(Review originally posted on my livejournal account: http://intoyourlungs.livejournal.com/28127.html)Why I Read It:
Along with The Silent Boy
, my friend also lent me The Penderwicks. It looked like something light and fun so I thought "Why not?". In November when I was distracted with school and needed something short, this fit the bill perfectly, so picked it up I did.
This book immediately made me think back to classic children's novels full of wonder and adventure a la The Secret Garden infused with the mischief and optimism of Anne of Green Gables. If you enjoy either of those books, you should have no problems with this novel -- it's a comfort read: familiar and homey. The downfalls to these kinds of books though is that they rarely present anything new, because so many other greats have come before it.
This book really is sweet and cute and fluffy though. Sometimes this exudes so much from the writing that I was actually perplexed. For example, there's a scene fairly early on in the book when three of the four sisters, accompanied by their new friend Jeffrey, go to a pasture that's fenced off. On the other side of the fence is an angry BULL. The youngest child, Batty, crawls under the fence while the other kids are distracted and almost gets GORED. Of course, the crisis is averted, but the way the whole scene was written was just... odd. I mean, a child being GORED is kind of terrifying and sort of a big deal, but the way it was written was all "La dee dah, and then they never went near the fence EVER AGAIN and was well." I don't know, it felt strange.
The only other quip I had with the writing was that some of the characters spoke more maturely than what I expect from someone their age. The most serious offender of this was Batty, the four-year old. This isn't a huge deal, as it's something I've noticed from several authors, but it was present nonetheless.
The characters are of course the focus of this novel. The four sisters are cute and diverse in personalities so they were never particularly dull. I was slightly confused at why Skye was such an angry child, though I suppose being around three other girls constantly and losing your mother so young might have some kind of adverse affect on you. She does go through some personal growth through the book and while her anger isn't rectified (she has quite the explosion at the end of the book) she appears to have a better handle on it and seems more aware of it. Each girl goes through some kind of little personal journey over the course of the novel and its never anything major, but Birdsall still managed to make me care, which is obviously good. The supporting characters, especially the adults, were equally heart-warming and feel-goody.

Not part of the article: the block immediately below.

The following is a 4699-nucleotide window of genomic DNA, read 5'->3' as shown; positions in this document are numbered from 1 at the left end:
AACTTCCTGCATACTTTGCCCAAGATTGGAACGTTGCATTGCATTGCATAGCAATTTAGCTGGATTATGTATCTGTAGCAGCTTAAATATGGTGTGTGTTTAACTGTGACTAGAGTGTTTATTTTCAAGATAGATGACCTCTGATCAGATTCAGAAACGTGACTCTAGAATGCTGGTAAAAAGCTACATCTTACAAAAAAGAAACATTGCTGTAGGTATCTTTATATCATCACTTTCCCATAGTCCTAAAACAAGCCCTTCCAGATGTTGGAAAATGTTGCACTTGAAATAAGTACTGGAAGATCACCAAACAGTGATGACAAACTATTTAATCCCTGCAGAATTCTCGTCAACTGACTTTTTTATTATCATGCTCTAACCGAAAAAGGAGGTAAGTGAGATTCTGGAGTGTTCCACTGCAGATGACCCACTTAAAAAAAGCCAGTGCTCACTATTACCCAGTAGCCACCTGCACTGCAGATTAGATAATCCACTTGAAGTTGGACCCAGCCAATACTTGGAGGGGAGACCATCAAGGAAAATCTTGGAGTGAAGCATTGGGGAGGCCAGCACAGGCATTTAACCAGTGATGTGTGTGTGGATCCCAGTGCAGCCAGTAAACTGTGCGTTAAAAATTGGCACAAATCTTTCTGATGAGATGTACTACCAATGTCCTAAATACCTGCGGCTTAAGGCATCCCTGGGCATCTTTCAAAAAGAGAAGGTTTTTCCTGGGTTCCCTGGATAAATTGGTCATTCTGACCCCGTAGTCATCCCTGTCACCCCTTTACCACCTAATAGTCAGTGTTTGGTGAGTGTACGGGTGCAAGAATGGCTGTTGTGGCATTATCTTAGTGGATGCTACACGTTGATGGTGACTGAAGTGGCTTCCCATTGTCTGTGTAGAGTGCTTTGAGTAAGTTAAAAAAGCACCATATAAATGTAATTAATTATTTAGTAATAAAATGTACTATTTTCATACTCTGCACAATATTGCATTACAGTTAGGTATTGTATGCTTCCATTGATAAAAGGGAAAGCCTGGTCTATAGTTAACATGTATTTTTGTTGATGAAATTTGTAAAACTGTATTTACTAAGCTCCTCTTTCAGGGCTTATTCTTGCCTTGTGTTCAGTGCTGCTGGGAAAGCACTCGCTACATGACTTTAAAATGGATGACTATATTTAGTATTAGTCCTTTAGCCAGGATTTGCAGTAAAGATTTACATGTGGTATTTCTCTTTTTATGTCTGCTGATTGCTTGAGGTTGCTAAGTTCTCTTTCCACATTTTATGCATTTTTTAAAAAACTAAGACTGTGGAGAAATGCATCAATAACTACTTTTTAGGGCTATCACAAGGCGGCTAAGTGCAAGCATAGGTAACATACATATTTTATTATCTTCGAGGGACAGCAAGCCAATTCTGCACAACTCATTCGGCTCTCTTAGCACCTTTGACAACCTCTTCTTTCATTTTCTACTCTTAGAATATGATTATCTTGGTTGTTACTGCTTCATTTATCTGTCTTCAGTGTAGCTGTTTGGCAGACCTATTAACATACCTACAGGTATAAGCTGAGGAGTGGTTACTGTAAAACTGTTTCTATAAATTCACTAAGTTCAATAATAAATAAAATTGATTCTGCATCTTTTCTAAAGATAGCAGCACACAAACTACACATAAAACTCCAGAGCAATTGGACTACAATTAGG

The one character I absolutely could not stand was Mrs. Tifton. I know we're obviously not supposed to like her, but I found some of her characterization kind of lazy -- I have a hard time believing someone could be SO MEAN to children. And the things she was saying near the end of the novel when Skye blows a fuse on her? I mean C'MON. But at the same time, I guess her behaviour isn't impossible either. There are some pretty crazy people out there... So I guess I'm a bit on the fence about her.
The plot is kind of fun in that it's a lazy, summer vacation adventure kind of book where the kids get up to all kinds of fun and mischief. It's a nice atmosphere and I can see this being the kind of book I would have loved reading every summer as a kid. The events in the plot are never incredibly engrossing but they're always fun and usually light-hearted (though some incidents, especially the ones concerning Mrs. Tifton and her bigotry, were quite a bit heavier in tone).Final Judgment:
This is a fun summer adventure novel that I think most kids would enjoy. The four sisters are all diverse and well-characterized so that they never get boring and they're also all flawed in some kind of way, steering them away from perfect good two-shoes. The story is never especially exciting or action-y, but I was still invested in the characters all the same, making those smaller moments feel bigger than they actually were. This book will also appeal to older readers looking for something to harken back to the older children's novels, such as Anne of Green Gables, as they're very similar in tone. It was more like than love for me, but I still think I'll check out the other two installments in the series and see what other shenanigans the girls get up to. :)